STRANGEBUTTRUE- Dimpled balls: Why smoothies get left behind


Q. In golf's early days, why did weekend duffers outdistance aristocratic swingers in drives off the tee? –S. Snead

A. Because the affluent used smooth balls and routinely discarded them after the first signs of wear, says John Eric Goff in Gold Medal Physics: The Science of Sports. Other golfers settled for the used balls and before long noted that the ones with nicks and cuts went farther. Today, based on myriad analyses by aerodynamic experts using wind tunnels, golf balls are made with dimples that simulate this roughened surface. Without them, the 300-yard-drives of pro golfers wouldn't make it half as far.

Though it might seem contradictory, balls with surface roughness experience less air drag than smooth ones, something not really understood until the turn of the twentieth century. Because of the greater surface friction on the spinning ball, a "boundary layer" of air forms that keeps incoming air from reaching the ball's surface. In fact, most sports balls have some type of surface imperfection, such as the prominent stitches on a baseball or football. 

"It's doubtful that the first person to stitch up a baseball had fluid mechanics in mind. But were it not for those wonderful 108 double stitches on a baseball, home runs in today's parks would be almost non-existent," Goff writes.

Q. Even a dying person can talk, so it must take very little energy to utter those "famous last words." How little? –D. Mountjoy

A. Making the statement "Joe took Father's workbench out" in normal voice requires about 2 seconds and generates power of barely 15-20 microwatts, says John R. Cameron in Physics of the Body. "A person could talk continuously for 100 years and still not produce the sound energy equivalent to the heat energy needed to bring a cup of water to the boil," he adds.

Of the power generated, most goes into vowels, rendering them easier to hear and understand, such as the sound intensity in "awl" compared to the consonant "th" in "thin" testing at 680:1 difference. But for patients with voicebox removed, says Cameron, even this small talk energy can't be mustered. So they're taught to swallow air and belch it back in controlled fashion to act as an artificial larynx to produce communicative sound.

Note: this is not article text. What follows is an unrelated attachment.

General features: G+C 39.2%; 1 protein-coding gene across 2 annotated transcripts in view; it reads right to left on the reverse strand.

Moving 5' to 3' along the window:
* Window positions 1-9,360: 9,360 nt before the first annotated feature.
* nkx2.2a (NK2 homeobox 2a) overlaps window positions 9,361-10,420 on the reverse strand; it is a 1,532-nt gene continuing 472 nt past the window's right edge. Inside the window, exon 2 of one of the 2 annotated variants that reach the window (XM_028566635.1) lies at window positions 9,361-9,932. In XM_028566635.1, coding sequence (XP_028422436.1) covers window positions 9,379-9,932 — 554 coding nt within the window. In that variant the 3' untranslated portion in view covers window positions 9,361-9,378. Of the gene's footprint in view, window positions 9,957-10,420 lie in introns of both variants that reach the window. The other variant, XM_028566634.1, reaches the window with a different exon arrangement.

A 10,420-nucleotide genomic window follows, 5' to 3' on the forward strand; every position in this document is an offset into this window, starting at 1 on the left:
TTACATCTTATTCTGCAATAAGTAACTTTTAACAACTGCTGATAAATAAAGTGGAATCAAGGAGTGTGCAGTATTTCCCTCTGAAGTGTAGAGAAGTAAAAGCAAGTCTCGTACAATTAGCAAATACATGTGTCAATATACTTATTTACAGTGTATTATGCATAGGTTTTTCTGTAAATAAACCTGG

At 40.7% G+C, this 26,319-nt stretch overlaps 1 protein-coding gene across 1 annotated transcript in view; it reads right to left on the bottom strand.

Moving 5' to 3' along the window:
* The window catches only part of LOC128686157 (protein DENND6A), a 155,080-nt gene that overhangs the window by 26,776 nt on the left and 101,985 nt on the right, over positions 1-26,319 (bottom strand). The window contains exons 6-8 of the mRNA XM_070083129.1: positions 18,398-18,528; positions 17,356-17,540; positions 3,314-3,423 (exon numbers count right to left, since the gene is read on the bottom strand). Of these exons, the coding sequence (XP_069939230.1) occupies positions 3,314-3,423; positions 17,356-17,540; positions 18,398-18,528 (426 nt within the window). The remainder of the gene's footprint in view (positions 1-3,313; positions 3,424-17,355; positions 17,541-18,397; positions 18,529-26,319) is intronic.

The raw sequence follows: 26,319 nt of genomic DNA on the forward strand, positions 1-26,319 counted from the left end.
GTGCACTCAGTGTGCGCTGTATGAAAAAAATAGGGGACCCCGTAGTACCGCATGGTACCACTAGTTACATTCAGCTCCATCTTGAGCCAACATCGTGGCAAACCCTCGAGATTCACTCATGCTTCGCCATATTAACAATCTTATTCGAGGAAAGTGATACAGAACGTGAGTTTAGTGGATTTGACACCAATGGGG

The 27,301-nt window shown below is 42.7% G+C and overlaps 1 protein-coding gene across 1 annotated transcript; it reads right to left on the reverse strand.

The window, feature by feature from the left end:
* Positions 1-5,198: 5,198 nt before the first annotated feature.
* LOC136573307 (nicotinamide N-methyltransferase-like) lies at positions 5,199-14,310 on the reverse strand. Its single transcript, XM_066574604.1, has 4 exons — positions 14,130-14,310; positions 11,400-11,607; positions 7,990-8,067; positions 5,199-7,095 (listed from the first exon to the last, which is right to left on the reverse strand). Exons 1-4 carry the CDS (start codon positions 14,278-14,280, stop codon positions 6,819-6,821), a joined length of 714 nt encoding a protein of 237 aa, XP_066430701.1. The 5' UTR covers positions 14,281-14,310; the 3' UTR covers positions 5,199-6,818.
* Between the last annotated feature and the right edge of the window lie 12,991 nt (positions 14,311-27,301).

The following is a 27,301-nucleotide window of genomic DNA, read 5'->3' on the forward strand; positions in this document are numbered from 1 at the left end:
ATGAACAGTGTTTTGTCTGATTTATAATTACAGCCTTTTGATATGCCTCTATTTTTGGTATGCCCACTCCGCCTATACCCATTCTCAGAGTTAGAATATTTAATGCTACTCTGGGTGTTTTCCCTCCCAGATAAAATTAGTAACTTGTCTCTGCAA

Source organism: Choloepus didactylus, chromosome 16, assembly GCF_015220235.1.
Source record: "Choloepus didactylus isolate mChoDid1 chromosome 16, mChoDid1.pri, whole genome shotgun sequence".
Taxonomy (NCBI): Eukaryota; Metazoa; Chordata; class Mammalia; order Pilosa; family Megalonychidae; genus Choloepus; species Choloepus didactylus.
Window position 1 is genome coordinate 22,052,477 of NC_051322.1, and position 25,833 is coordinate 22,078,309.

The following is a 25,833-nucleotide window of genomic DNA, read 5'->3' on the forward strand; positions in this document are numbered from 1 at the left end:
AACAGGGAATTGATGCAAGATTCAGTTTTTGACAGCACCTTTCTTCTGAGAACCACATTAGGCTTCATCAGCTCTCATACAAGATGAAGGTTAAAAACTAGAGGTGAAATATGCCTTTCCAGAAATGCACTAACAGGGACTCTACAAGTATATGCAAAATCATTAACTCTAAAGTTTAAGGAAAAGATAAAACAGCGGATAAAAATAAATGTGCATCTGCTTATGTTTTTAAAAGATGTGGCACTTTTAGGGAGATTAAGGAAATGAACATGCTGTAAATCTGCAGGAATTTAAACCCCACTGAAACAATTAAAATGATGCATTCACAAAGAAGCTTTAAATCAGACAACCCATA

Q. Maybe you're not a millionaire, but if you were one, flush with single dollar bills, could you count them all? –H. Minor

A. Do you have some time on your hands? On average, it takes about one second to speak out a two-digit number and about five seconds to say a six-digit number, say Alfred Posamentier and Ingmar Lehmann in Mathematical Amazements

and Surprises. 

So let's use an average of four seconds per count. Supposing you begin your dollar-counting exercise right now, 24 hours per day, 60 minutes per hour, 60 seconds per minute, you would reach 1,000,000 in about 46 days. But that's without any breaks. Are you hungry yet?

At least for this exercise, let's just hope you haven't gotten into business and become a billionaire, because now you'd have to count 1,000 times as long. By this measure, only you "super-centenarians" could ever hope to complete the 130-year task!


Send Strange questions to brothers Bill and Rich at